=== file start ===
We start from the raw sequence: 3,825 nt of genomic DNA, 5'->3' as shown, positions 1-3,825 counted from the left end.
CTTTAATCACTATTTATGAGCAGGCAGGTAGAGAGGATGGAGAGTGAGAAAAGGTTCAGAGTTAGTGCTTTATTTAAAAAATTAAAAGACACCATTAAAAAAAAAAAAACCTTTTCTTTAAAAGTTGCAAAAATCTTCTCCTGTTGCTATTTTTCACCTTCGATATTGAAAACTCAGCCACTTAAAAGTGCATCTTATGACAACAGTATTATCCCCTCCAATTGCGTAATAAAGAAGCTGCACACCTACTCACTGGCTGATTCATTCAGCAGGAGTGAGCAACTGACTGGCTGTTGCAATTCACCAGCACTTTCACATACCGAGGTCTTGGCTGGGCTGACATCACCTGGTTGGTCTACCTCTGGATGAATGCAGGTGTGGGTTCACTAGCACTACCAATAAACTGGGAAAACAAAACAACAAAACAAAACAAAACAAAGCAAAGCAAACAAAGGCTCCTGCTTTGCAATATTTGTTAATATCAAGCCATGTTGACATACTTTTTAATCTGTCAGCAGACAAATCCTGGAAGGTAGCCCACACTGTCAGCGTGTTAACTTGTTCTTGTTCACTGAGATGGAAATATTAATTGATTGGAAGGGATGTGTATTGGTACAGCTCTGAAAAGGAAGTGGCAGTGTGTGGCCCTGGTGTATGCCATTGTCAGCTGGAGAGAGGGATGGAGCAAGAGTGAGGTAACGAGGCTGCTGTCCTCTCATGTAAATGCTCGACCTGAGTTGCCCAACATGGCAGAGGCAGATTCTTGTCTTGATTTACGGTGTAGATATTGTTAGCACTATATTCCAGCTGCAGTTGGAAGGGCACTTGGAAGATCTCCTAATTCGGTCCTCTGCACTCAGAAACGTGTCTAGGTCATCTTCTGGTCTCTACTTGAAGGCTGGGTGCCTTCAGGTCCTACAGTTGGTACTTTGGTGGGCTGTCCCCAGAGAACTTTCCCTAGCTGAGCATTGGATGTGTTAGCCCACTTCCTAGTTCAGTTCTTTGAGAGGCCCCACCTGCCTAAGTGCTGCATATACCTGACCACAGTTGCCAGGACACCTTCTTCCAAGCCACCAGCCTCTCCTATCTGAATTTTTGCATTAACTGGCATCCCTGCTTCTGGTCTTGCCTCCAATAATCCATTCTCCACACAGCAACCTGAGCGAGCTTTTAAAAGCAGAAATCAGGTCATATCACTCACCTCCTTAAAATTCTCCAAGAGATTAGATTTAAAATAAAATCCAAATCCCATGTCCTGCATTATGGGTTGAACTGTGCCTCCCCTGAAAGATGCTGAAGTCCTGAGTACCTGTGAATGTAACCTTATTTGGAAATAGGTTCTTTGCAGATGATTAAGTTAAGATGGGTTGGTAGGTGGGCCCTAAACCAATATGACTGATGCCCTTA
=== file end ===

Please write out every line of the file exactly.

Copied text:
We start from the raw sequence: 3,825 nt of genomic DNA, 5'->3' as shown, positions 1-3,825 counted from the left end.
CTTTAATCACTATTTATGAGCAGGCAGGTAGAGAGGATGGAGAGTGAGAAAAGGTTCAGAGTTAGTGCTTTATTTAAAAAATTAAAAGACACCATTAAAAAAAAAAAAACCTTTTCTTTAAAAGTTGCAAAAATCTTCTCCTGTTGCTATTTTTCACCTTCGATATTGAAAACTCAGCCACTTAAAAGTGCATCTTATGACAACAGTATTATCCCCTCCAATTGCGTAATAAAGAAGCTGCACACCTACTCACTGGCTGATTCATTCAGCAGGAGTGAGCAACTGACTGGCTGTTGCAATTCACCAGCACTTTCACATACCGAGGTCTTGGCTGGGCTGACATCACCTGGTTGGTCTACCTCTGGATGAATGCAGGTGTGGGTTCACTAGCACTACCAATAAACTGGGAAAACAAAACAACAAAACAAAACAAAACAAAGCAAAGCAAACAAAGGCTCCTGCTTTGCAATATTTGTTAATATCAAGCCATGTTGACATACTTTTTAATCTGTCAGCAGACAAATCCTGGAAGGTAGCCCACACTGTCAGCGTGTTAACTTGTTCTTGTTCACTGAGATGGAAATATTAATTGATTGGAAGGGATGTGTATTGGTACAGCTCTGAAAAGGAAGTGGCAGTGTGTGGCCCTGGTGTATGCCATTGTCAGCTGGAGAGAGGGATGGAGCAAGAGTGAGGTAACGAGGCTGCTGTCCTCTCATGTAAATGCTCGACCTGAGTTGCCCAACATGGCAGAGGCAGATTCTTGTCTTGATTTACGGTGTAGATATTGTTAGCACTATATTCCAGCTGCAGTTGGAAGGGCACTTGGAAGATCTCCTAATTCGGTCCTCTGCACTCAGAAACGTGTCTAGGTCATCTTCTGGTCTCTACTTGAAGGCTGGGTGCCTTCAGGTCCTACAGTTGGTACTTTGGTGGGCTGTCCCCAGAGAACTTTCCCTAGCTGAGCATTGGATGTGTTAGCCCACTTCCTAGTTCAGTTCTTTGAGAGGCCCCACCTGCCTAAGTGCTGCATATACCTGACCACAGTTGCCAGGACACCTTCTTCCAAGCCACCAGCCTCTCCTATCTGAATTTTTGCATTAACTGGCATCCCTGCTTCTGGTCTTGCCTCCAATAATCCATTCTCCACACAGCAACCTGAGCGAGCTTTTAAAAGCAGAAATCAGGTCATATCACTCACCTCCTTAAAATTCTCCAAGAGATTAGATTTAAAATAAAATCCAAATCCCATGTCCTGCATTATGGGTTGAACTGTGCCTCCCCTGAAAGATGCTGAAGTCCTGAGTACCTGTGAATGTAACCTTATTTGGAAATAGGTTCTTTGCAGATGATTAAGTTAAGATGGGTTGGTAGGTGGGCCCTAAACCAATATGACTGATGCCCTTA